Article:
WEST NEWBURY — West Newbury Fire Chief Michael Dwyer, West Newbury Health Agent Paul Sevigny, Newbury Police Chief and Emergency Management Director Michael Reilly and Groveland Finance and Personnel Director Denise Dembkoski report that the Towns of Groveland, Newbury and West Newbury have been informed by the Northeast Massachusetts Mosquito Control and Wetlands Management District that portions of each community will undergo truck-based mosquito spraying tonight.
Two truck-based adulticide mosquito sprayers will be deployed to each town on Monday, beginning at 7:15 p.m. and ending at approximately 9 p.m.
The spraying will include the Frances A. Crane Wildlife Management Area west of Route 95 to Middle Street, south to Thurlow Street and north to Indian Hill Street. Officials have prepared a map to highlight the affected portion of town.
The towns of Groveland, Newbury and West Newbury are part of the Northeast Massachusetts Mosquito Control District, a state agency that provides mosquito control activities to 36 communities in the region. Groveland, Newbury and West Newbury work collaboratively with the Mosquito Control District to identify response plans. The Northeast Mosquito Control District decides how to best deploy its resources to protect communities, including where spraying occurs in each town.
The Mosquito Control and Wetlands Management District offers the following tips for residents ahead of spraying:
- Please keep pets and children indoors during the hours of the spray.
- Please refrain from nightly walks on the spray route during hours of scheduled spray activity.
- Air conditioners left on are OK.
- Close windows on the street side.
- It is OK to re-open doors/windows and let pets out 15 minutes after spray is complete.
West Newbury and Groveland remain at a “moderate” risk classification for the transmission of Eastern Equine Encephalitis (EEE), and Newbury remains at a “low” risk classification.
The Towns of Groveland, Newbury and West Newbury wish to sincerely thank the Mosquito Control District for its hard work in protecting the community.
As always, Groveland, Newbury and West Newbury officials urge all residents to read and follow these important safety tips from the Massachusetts Department of Public Health:
Avoid Mosquito Bites
- Be aware of peak mosquito hours: The hours from dusk to dawn are peak biting times for many mosquitoes. Consider limiting outdoor activities that occur during the evening or early morning. If you are outdoors at any time and notice mosquitoes around you, take steps to avoid being bitten by moving indoors, covering up and/or wearing repellent.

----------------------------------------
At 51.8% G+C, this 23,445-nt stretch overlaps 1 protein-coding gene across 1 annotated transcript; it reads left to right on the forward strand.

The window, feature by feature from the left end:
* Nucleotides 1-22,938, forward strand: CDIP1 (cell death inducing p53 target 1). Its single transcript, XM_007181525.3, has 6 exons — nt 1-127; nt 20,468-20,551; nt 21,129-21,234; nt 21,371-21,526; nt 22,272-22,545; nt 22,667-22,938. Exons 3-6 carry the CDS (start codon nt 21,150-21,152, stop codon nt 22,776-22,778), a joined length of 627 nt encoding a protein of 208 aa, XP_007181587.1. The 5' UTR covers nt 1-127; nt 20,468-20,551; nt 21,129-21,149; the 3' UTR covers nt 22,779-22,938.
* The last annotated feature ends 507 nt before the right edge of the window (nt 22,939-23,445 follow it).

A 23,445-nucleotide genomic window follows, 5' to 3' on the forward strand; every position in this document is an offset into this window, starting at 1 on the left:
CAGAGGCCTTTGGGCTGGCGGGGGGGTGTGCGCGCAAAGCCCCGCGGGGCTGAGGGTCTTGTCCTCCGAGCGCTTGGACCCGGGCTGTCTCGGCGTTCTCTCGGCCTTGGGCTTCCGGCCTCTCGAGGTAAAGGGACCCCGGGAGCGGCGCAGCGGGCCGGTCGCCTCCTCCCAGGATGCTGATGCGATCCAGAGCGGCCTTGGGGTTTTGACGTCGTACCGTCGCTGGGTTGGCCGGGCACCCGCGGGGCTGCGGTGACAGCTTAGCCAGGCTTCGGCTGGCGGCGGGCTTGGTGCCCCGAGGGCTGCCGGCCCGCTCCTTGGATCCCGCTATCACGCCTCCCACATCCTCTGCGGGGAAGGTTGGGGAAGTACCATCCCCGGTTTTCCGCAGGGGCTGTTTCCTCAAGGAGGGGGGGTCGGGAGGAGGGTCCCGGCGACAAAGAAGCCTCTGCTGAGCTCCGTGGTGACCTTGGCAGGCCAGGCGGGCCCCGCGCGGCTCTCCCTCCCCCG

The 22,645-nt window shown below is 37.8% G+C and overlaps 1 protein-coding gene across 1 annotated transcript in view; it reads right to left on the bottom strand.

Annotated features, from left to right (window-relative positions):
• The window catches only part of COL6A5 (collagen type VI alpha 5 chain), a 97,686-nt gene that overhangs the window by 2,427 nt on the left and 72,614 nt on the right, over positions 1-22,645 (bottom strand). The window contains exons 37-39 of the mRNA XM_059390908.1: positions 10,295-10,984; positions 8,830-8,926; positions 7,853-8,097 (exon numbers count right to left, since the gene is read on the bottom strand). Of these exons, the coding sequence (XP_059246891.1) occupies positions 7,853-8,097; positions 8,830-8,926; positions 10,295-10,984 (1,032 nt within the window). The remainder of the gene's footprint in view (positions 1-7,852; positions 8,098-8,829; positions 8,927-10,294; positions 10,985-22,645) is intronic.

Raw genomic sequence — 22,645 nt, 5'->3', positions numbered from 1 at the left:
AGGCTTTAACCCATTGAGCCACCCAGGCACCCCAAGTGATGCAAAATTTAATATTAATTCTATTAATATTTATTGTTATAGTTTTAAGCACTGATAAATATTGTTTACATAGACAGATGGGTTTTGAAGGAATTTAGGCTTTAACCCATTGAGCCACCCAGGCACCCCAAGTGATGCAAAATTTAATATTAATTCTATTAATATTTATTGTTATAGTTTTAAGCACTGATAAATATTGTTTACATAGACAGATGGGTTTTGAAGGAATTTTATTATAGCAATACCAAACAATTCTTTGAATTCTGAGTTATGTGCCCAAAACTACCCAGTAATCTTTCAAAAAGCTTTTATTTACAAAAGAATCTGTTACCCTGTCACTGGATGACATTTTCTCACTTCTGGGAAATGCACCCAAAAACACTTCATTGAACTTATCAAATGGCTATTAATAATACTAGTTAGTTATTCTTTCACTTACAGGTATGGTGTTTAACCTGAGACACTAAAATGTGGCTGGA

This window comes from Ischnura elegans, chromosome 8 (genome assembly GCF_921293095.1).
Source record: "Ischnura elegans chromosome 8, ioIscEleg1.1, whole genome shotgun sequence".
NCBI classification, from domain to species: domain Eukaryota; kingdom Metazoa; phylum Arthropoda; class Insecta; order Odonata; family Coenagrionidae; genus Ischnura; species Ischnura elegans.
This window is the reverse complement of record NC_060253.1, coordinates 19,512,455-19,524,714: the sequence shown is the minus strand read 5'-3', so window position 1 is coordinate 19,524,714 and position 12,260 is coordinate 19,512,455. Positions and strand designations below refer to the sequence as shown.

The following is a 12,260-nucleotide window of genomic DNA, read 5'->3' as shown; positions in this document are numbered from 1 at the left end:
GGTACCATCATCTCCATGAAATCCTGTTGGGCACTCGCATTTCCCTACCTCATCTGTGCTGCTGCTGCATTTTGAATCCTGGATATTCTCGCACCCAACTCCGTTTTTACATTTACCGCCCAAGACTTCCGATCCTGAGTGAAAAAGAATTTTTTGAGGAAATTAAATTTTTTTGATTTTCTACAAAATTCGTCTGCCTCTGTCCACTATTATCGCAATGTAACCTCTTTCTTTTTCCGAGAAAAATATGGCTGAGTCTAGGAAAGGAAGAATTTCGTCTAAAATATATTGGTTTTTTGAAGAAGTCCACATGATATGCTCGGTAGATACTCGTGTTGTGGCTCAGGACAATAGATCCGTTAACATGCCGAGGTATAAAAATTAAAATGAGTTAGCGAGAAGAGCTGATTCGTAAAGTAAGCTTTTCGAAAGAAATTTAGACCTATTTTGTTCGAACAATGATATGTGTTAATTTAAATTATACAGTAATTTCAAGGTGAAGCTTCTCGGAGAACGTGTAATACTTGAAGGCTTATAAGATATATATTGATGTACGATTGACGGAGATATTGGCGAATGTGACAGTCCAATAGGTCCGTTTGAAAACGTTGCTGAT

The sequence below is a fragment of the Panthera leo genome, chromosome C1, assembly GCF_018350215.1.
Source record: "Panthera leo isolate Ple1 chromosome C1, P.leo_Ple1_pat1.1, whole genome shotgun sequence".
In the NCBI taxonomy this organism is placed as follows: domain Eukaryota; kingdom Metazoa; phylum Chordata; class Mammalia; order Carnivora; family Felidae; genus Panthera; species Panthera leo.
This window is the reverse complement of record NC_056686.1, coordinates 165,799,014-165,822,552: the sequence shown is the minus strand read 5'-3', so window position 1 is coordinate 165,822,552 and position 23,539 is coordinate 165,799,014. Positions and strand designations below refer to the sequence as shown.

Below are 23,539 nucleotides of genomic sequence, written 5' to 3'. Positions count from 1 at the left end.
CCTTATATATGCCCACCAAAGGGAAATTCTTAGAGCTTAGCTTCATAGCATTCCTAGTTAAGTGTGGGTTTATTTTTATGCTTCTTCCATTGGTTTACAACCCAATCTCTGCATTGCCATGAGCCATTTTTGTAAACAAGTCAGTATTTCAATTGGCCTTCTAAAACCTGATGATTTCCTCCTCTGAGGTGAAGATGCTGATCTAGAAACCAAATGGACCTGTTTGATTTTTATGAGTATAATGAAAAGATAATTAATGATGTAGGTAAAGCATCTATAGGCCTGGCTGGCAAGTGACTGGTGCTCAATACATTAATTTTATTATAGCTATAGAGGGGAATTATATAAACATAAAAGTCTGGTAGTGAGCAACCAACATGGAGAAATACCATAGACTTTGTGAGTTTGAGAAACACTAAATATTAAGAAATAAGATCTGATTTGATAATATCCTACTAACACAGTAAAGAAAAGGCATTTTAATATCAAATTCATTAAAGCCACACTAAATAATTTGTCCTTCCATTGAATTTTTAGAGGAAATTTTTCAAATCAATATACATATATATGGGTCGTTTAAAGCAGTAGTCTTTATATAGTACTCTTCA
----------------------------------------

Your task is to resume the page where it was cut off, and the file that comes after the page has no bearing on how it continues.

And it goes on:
- Clothing can help reduce mosquito bites: Although it may be difficult to do when it’s hot, wearing long sleeves, long pants and socks while outdoors will help keep mosquitoes away from your skin.
- Apply insect repellent when you go outdoors. Use a repellent with DEET, permethrin, picaridin, IR3535 or oil of lemon eucalyptus according to the instructions on the product label. DEET products should not be used on infants under two months of age and should be used in concentrations of 30 percent or less on older children. Oil of lemon eucalyptus should not be used on children under three years of age. Permethrin products are intended for use on items such as clothing, shoes, bed nets and camping gear and should not be applied directly to your skin.
Mosquito-Proof Your Home
- Drain standing water: Many mosquitoes lay their eggs in standing water. Limit the number of places around your home for mosquitoes to breed by either draining or getting rid of items that hold water. Check rain gutters and drains. Empty any unused flowerpots and wading pools and change water in birdbaths frequently.
- Install or repair window and door screens: Some mosquitoes like to come indoors. Keep them outside by having tightly-fitting screens on all of your windows and doors.
Information about EEE and reports of current and historical EEE virus activity in Massachusetts can be found on the MDPH website here.
According to the Centers for Disease Control and Prevention, the EEE virus is a rare cause of brain infections or encephalitis. Very few human cases are reported across the U.S. each year, but EEE can be fatal or leave victims with serious complications and neurological problems.